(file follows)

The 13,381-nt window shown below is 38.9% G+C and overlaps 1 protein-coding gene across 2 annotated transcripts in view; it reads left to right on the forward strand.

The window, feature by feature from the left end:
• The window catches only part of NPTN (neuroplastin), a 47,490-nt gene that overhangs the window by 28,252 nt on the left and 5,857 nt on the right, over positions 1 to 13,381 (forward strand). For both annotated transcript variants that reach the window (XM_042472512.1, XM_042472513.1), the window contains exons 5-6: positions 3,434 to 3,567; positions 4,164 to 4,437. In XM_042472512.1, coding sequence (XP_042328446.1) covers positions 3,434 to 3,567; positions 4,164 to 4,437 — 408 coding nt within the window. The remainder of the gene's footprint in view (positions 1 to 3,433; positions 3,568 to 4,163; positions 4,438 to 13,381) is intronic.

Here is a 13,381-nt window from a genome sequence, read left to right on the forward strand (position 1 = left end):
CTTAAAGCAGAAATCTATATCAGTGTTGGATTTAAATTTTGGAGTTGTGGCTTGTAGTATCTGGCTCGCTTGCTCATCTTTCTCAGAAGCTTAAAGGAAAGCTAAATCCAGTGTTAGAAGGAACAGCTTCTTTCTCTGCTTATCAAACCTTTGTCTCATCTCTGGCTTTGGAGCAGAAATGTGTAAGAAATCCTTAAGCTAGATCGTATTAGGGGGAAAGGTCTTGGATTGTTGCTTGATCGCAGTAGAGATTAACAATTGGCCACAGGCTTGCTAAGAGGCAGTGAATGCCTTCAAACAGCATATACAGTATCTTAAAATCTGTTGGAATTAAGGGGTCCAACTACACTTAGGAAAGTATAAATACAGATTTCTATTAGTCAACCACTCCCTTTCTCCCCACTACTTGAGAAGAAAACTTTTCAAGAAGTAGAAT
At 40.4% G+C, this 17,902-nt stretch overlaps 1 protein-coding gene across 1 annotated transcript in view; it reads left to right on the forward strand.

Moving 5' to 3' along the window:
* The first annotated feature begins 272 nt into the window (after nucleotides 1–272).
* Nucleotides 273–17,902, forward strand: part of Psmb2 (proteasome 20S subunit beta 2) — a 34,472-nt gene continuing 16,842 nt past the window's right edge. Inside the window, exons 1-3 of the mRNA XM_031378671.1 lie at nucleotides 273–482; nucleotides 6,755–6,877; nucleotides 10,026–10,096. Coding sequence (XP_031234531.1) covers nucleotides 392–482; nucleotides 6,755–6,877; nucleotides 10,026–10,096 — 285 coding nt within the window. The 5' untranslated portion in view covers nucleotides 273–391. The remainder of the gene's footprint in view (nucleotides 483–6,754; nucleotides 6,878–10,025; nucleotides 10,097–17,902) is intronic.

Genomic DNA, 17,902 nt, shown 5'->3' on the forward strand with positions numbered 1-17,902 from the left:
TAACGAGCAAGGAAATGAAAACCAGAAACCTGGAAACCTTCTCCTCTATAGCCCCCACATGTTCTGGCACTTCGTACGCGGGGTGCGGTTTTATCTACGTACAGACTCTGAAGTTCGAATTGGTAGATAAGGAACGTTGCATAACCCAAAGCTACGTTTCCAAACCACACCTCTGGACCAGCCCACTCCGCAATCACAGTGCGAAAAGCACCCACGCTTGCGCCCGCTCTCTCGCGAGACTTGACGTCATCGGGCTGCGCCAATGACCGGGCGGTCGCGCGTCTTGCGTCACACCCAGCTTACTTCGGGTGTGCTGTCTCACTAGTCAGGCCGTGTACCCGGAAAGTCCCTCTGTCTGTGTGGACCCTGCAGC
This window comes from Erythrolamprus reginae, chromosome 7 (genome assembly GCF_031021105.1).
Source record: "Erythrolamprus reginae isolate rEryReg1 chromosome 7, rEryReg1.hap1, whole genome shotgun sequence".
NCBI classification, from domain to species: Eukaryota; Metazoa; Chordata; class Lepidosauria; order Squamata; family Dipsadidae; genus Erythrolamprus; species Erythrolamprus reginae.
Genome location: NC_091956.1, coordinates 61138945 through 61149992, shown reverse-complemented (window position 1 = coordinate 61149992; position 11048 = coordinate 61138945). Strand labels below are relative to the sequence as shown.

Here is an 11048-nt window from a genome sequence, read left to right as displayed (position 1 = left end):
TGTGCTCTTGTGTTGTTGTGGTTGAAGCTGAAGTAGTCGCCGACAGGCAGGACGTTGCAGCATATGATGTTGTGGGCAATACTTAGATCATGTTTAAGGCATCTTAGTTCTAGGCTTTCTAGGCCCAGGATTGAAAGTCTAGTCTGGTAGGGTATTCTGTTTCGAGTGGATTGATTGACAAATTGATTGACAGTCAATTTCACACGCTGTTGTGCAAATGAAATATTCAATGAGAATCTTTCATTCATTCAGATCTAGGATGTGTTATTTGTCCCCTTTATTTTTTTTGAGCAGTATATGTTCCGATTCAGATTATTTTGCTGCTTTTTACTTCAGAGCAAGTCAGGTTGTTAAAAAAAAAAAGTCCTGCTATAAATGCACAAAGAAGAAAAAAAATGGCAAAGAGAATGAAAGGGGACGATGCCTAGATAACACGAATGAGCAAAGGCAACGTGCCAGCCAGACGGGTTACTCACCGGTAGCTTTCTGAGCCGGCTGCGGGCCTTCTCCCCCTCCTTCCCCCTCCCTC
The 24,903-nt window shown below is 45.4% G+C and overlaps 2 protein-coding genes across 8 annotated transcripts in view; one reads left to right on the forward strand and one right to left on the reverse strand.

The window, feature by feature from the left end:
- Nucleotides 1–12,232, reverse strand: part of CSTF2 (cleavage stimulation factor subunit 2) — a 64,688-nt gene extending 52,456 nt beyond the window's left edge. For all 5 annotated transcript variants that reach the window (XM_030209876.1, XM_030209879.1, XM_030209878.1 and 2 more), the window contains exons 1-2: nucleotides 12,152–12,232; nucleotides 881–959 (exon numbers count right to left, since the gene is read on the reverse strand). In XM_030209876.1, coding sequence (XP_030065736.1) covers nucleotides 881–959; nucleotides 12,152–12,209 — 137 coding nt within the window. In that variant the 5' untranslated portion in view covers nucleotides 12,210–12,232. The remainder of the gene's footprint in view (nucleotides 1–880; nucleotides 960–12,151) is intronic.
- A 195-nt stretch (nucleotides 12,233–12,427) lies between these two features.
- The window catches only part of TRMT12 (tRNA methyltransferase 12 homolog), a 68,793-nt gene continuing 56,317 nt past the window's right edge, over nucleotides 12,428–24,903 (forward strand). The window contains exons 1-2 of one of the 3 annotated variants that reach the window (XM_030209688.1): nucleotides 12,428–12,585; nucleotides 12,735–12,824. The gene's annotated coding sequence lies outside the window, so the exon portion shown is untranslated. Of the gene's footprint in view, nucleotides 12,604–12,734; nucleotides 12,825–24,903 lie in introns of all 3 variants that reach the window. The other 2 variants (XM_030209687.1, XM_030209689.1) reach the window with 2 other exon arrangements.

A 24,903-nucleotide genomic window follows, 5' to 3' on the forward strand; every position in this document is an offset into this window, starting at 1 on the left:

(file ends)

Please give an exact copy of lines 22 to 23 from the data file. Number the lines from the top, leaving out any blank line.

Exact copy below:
- The window catches only part of TRMT12 (tRNA methyltransferase 12 homolog), a 68,793-nt gene continuing 56,317 nt past the window's right edge, over nucleotides 12,428–24,903 (forward strand). The window contains exons 1-2 of one of the 3 annotated variants that reach the window (XM_030209688.1): nucleotides 12,428–12,585; nucleotides 12,735–12,824. The gene's annotated coding sequence lies outside the window, so the exon portion shown is untranslated. Of the gene's footprint in view, nucleotides 12,604–12,734; nucleotides 12,825–24,903 lie in introns of all 3 variants that reach the window. The other 2 variants (XM_030209687.1, XM_030209689.1) reach the window with 2 other exon arrangements.

A 24,903-nucleotide genomic window follows, 5' to 3' on the forward strand; every position in this document is an offset into this window, starting at 1 on the left: